Thousands of people have been killed and more than 2 million have fled the country since Russian troops crossed into Ukraine on Feb. 24.
Russia’s invasion of Ukraine entered its third week on Thursday.
Encircled cities have been suffering from shortages of food, medicine, heat, and electricity, and thousands of trapped civilians were hoping to leave.
On Tuesday, Ukraine President Volodymyr Zelensky conceded his country could never join Nato, a key Russian concern it used to justify its invasion. Following Zelensky’s confession, hopes of ending the tragic cost of war in Ukraine were tentatively raised yesterday.
The capitulation comes as the death toll continues to increase, with Mariupol, in the south, being dubbed “hell on Earth.” On day 20 of President Putin’s invasion, the shelling of Kyiv and other cities continued.
Nearly 100 children have been killed since the war began and the Russian military has continued to target homes, hospitals, and schools.
During a video conference with military officials, Zelensky said:
“Ukraine is not a member of NATO. We understand that. We have heard for years that the doors were open, but we also heard that we could not join. It’s a truth and it must be recognized.”
However, he claimed that Russian aggression has “hypnotized” several Nato members and that Kyiv recognizes that Ukraine is “not a member” of the “strongest alliance.”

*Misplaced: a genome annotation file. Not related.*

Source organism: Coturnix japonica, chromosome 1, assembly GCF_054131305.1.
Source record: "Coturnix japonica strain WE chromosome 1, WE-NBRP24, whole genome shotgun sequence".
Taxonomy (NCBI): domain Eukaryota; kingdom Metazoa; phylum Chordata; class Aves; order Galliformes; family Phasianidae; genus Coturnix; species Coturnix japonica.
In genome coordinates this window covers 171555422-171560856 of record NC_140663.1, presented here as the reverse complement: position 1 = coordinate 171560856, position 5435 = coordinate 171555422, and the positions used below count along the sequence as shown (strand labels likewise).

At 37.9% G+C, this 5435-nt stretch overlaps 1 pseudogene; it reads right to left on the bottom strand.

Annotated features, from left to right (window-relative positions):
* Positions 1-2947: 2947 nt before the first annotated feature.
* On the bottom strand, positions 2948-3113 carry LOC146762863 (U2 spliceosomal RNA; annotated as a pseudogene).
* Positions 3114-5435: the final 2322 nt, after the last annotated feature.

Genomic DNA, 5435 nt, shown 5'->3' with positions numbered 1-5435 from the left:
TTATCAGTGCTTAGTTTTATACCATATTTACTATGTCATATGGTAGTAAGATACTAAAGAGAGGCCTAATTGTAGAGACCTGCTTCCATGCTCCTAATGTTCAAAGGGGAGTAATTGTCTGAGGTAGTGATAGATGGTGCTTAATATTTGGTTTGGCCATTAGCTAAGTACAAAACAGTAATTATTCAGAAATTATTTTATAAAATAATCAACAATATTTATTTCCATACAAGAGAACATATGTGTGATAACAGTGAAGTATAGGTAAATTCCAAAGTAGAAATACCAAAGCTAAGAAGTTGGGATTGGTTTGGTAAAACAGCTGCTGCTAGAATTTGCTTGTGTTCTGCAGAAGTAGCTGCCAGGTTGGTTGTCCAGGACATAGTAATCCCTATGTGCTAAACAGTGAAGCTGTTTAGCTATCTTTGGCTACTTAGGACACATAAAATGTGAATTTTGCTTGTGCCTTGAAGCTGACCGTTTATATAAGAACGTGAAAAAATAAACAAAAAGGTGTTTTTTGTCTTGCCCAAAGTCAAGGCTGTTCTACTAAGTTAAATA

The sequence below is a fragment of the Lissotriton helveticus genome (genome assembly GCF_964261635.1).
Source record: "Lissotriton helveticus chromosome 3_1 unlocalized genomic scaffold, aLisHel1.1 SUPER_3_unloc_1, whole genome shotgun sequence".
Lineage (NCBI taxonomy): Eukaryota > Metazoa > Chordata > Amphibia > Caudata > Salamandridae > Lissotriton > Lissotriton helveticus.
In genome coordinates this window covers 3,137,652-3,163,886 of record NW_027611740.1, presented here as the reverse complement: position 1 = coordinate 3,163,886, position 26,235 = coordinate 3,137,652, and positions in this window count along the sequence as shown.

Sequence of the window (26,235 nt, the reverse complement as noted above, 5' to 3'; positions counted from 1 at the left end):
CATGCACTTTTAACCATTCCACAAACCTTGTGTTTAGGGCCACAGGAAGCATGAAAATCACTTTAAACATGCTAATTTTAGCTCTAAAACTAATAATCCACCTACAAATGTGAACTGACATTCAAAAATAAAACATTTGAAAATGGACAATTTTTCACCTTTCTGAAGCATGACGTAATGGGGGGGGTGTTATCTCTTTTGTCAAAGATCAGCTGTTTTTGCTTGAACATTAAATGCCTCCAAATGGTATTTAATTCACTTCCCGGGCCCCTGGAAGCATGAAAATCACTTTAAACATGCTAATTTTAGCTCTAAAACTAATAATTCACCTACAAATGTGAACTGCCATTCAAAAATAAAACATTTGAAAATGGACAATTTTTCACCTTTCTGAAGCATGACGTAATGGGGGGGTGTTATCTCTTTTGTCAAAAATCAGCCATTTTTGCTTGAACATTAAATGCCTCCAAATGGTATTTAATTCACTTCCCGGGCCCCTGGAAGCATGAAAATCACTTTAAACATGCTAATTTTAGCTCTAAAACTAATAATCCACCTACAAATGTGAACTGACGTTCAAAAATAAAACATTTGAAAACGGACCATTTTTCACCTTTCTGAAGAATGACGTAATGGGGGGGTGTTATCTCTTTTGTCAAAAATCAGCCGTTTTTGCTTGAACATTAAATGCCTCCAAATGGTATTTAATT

“We have heard for years that the doors were open, but we also heard that we could not join. “It’s a truth and it must be recognised, and I’m glad that our people are starting to realise that and count on themselves and our partners who are helping us. If we cannot enter through open doors, then we must cooperate with the associations with which we can, which will help us, protect us, and have separate guarantees,” he added.
On Tuesday, Peace talks between Russian and Ukrainian delegations restarted after a pause on Monday, according to Ukrainian presidential adviser Mykhailo Podolyak.
But Kremlin spokesperson Dmitry Peskov told news outlets that it was too early to predict the outcome, saying:
“The work is difficult, and in the current situation the very fact that [the talks] are continuing is probably positive.”